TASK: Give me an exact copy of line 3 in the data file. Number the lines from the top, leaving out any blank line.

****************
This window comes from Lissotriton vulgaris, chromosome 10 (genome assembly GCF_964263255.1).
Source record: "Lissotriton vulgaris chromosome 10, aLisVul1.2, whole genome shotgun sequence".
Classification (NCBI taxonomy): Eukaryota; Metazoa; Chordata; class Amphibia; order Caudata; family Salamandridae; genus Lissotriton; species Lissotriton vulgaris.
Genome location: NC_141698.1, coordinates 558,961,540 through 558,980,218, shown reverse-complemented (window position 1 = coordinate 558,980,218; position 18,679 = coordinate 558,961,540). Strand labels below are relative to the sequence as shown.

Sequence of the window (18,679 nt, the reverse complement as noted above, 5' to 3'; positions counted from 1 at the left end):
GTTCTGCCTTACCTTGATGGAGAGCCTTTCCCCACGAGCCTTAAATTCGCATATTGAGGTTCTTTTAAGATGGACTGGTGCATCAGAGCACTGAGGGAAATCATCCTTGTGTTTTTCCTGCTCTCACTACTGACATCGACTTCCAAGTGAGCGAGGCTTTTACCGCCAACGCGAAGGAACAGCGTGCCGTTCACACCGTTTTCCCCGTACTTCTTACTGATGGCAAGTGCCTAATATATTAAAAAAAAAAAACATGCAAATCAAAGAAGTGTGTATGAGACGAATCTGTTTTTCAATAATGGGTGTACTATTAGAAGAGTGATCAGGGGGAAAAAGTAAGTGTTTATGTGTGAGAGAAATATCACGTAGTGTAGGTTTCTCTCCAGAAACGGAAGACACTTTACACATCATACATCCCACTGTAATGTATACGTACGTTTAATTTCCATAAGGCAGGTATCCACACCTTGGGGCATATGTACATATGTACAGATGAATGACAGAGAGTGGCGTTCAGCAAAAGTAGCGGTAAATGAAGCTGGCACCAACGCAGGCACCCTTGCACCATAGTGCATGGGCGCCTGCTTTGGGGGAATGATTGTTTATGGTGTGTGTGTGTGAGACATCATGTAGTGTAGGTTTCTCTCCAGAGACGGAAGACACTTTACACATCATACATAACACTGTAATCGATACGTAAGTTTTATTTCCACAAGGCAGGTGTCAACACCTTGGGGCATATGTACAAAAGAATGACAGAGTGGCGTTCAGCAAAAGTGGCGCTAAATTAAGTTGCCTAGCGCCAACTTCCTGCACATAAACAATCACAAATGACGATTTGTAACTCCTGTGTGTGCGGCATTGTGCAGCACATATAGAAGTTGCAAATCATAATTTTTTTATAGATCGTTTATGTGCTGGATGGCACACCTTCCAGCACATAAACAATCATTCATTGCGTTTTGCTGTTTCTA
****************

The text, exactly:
Classification (NCBI taxonomy): Eukaryota; Metazoa; Chordata; class Amphibia; order Caudata; family Salamandridae; genus Lissotriton; species Lissotriton vulgaris.